Snowden's choice: Pick his asylum destination

Bolivia, Nicaragua and Venezuela have offered Snowden a home. Where should a young hacker start afresh?

Published July 8, 2013 4:12PM (EDT)

Edward Snowden's layover from hell in Moscow's Sheremetyevo airport could be coming to an end. Russia appears to be wearying of its fugitive guest and the Guardian reports that three nations, Nicaragua, Venezuela and Bolivia, have offered him asylum. Which Latin American nation is the best destination for the young hacker.

Once Snowden decides where to live, he'll have to figure out a way to get there. Last week, Bolivian President Evo Morales' plane was grounded in Austria to see if Snowden was aboard. The possibility of capturing Snowden on his journey all but eliminates his ability to fly commercial to Latin America. He'll probably need a private plane, and a lot of gas.

Let's compare his choices:


Freedom House freedom score: 5, partly free. (To put these in context, Finland gets a 1 while North Korea receives 7.)

Connectivity: 40 percent of the population has Internet access

Things to do: Pay homage to another liberator at the birthplace of Simón Bolívar in Caracas.

Flip-off factor: High. The U.S. and Venezuela have testy relations. Venezuelan President Hugo Chavez kicked out the American ambassador in 2010 and the U.S. responded in kind.  After Chavez died earlier this year, current Venezualan President Nicolas Maduro kicked out two American diplomats for "attempting to destabilise the country."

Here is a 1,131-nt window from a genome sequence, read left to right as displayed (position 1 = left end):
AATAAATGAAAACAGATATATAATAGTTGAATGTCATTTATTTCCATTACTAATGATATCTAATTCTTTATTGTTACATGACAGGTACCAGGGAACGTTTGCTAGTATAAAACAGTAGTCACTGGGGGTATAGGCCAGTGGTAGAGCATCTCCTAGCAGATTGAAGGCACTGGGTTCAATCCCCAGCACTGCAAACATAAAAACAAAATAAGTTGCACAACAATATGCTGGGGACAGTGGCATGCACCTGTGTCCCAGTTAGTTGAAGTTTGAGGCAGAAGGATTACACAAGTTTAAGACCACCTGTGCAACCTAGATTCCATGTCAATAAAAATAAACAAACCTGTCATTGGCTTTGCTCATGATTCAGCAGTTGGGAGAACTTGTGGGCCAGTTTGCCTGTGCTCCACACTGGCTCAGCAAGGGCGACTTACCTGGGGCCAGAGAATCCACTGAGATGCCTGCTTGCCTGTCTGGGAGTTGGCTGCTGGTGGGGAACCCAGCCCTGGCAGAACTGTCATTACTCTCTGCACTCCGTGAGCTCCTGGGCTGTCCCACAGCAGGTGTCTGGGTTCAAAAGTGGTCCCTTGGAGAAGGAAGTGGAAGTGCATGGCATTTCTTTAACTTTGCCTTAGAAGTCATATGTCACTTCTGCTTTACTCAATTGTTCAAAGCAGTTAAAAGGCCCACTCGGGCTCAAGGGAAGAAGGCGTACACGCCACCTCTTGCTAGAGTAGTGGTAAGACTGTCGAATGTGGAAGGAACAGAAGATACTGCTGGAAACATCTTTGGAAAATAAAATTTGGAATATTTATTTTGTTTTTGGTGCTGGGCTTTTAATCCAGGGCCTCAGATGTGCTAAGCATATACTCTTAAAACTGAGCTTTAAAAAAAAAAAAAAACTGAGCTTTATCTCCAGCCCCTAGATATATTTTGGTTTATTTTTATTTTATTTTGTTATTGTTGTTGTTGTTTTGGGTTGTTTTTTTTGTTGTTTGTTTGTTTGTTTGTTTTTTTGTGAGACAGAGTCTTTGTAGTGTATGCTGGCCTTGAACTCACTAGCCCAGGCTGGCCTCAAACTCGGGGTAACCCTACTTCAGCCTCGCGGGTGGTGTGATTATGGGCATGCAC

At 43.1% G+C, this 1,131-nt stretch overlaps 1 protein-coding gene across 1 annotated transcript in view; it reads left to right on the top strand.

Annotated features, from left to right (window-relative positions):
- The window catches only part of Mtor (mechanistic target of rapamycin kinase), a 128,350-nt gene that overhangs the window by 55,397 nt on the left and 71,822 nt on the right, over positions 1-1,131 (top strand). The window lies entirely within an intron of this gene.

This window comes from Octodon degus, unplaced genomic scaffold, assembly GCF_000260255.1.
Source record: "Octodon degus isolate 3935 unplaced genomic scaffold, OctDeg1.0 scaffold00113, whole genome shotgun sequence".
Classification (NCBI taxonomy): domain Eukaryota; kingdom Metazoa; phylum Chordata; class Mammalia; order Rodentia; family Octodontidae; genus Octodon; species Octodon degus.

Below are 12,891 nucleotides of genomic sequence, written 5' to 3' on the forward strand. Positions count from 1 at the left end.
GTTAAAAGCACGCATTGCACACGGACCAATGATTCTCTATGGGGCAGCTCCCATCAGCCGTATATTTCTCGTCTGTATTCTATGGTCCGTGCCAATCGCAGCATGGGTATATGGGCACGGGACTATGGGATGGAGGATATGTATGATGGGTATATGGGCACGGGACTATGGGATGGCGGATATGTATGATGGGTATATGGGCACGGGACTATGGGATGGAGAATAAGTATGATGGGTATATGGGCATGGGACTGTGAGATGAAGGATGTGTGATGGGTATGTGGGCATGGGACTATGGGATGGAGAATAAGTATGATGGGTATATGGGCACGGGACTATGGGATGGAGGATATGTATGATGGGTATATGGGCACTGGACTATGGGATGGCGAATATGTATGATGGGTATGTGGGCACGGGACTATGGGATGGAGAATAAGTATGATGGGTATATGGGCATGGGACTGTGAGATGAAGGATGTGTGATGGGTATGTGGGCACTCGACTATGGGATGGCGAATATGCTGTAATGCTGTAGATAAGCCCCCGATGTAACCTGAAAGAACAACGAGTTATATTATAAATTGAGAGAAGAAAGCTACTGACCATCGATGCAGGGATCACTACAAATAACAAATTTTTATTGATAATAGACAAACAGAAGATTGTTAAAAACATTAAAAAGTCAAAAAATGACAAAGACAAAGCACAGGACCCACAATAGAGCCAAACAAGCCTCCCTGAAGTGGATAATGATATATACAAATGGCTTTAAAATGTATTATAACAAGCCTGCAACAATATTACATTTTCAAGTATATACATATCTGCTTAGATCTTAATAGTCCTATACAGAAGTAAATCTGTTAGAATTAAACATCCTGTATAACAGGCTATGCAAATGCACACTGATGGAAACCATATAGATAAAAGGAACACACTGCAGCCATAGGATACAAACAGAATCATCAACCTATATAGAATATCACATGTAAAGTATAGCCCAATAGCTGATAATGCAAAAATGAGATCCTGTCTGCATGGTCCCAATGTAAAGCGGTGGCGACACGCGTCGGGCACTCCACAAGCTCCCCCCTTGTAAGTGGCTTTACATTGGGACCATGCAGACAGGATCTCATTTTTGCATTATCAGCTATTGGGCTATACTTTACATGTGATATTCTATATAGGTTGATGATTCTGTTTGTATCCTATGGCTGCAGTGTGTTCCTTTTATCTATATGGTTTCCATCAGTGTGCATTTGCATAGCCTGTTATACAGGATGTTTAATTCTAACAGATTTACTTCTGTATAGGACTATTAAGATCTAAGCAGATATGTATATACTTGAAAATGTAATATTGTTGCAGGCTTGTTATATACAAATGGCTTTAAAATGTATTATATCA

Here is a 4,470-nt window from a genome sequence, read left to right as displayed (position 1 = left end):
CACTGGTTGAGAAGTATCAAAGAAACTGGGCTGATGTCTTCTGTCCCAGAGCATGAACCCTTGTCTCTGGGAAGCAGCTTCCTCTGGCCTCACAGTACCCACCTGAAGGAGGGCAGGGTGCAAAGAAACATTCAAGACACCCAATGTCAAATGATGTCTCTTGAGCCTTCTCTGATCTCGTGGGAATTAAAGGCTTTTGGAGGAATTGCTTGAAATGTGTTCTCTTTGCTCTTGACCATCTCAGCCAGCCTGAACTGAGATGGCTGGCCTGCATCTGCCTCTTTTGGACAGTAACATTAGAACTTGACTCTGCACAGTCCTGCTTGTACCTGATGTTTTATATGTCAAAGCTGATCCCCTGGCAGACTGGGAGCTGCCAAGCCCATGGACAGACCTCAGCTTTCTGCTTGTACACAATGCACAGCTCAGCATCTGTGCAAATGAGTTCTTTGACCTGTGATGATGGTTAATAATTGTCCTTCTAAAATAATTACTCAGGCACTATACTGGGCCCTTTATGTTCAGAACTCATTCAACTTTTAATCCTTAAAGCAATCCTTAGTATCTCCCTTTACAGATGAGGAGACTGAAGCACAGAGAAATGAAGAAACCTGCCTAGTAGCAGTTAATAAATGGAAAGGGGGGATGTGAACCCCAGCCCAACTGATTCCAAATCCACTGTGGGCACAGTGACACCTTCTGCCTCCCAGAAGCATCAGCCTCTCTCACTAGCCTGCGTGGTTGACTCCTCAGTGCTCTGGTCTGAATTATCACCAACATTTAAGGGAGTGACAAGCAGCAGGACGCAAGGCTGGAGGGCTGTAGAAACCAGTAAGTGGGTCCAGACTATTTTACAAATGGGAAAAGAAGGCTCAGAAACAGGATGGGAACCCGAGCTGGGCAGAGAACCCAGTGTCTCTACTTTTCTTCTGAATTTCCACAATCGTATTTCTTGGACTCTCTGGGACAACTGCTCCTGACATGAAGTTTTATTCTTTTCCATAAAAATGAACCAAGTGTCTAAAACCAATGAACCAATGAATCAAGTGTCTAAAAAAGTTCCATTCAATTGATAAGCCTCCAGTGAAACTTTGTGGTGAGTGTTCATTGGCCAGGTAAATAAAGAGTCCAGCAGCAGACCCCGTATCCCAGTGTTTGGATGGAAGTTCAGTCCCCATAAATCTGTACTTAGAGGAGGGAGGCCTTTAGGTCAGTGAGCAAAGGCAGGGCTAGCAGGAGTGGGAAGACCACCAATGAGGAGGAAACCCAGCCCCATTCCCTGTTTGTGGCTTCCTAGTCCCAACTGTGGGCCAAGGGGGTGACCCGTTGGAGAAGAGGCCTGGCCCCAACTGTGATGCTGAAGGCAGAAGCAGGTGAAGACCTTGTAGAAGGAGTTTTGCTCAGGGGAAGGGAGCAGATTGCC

Freedom House freedom score: Bolivia scores a slightly better 3, though this instance of a journalist being set on fire might give Snowden pause.

Connectivity: 30 percent of the population has Internet access

Things to do: Start a business. Bolivia has the world's largest supply of lithium, a metal that's a crucial component of smartphones, electric cars and other high-tech machinery. Before it can cash in, the landlocked country faces numerous technical problems including processing and transporting the material. It needs foreign technology to process the metal.

Flip-off factor: High. Relations have never been warm between the U.S. and Bolivian President Evo Morales, who heads the country's Movement for Socialism party. The U.S. hasn't had an ambassador in Bolivia since the last one was expelled in 2008. Last week, after Morales' plane was intentionally grounded, he threatened to shutter the U.S. embassy in Bolivia.  "Without the U.S., we are better politically, democratically," Morales said.


Freedom House freedom score: Partly free, 4.5. Daniel Ortega (remember him?) and his Sandinista party have "near complete dominance over most of the country’s institutions."

Connectivity: 10.6 percent of the population has Internet access

Things to do: Relax at Playa Pie de Gigante. Lonely Planet calls it a "glorious white crescent of sand snuggled into the wildly forested mountains." It's known for lobster, rum and surfing, perfect for someone used to living in Hawaii.

Flip-off factor: Low. That thing with the Contras happened during the Reagan administration.


By Alex Halperin

Alex Halperin is news editor at Salon. You can follow him on Twitter @alexhalperin.

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Related Topics ------------------------------------------

Asylum Bolivia Edward Snowden Nicaragua Russia Venezuela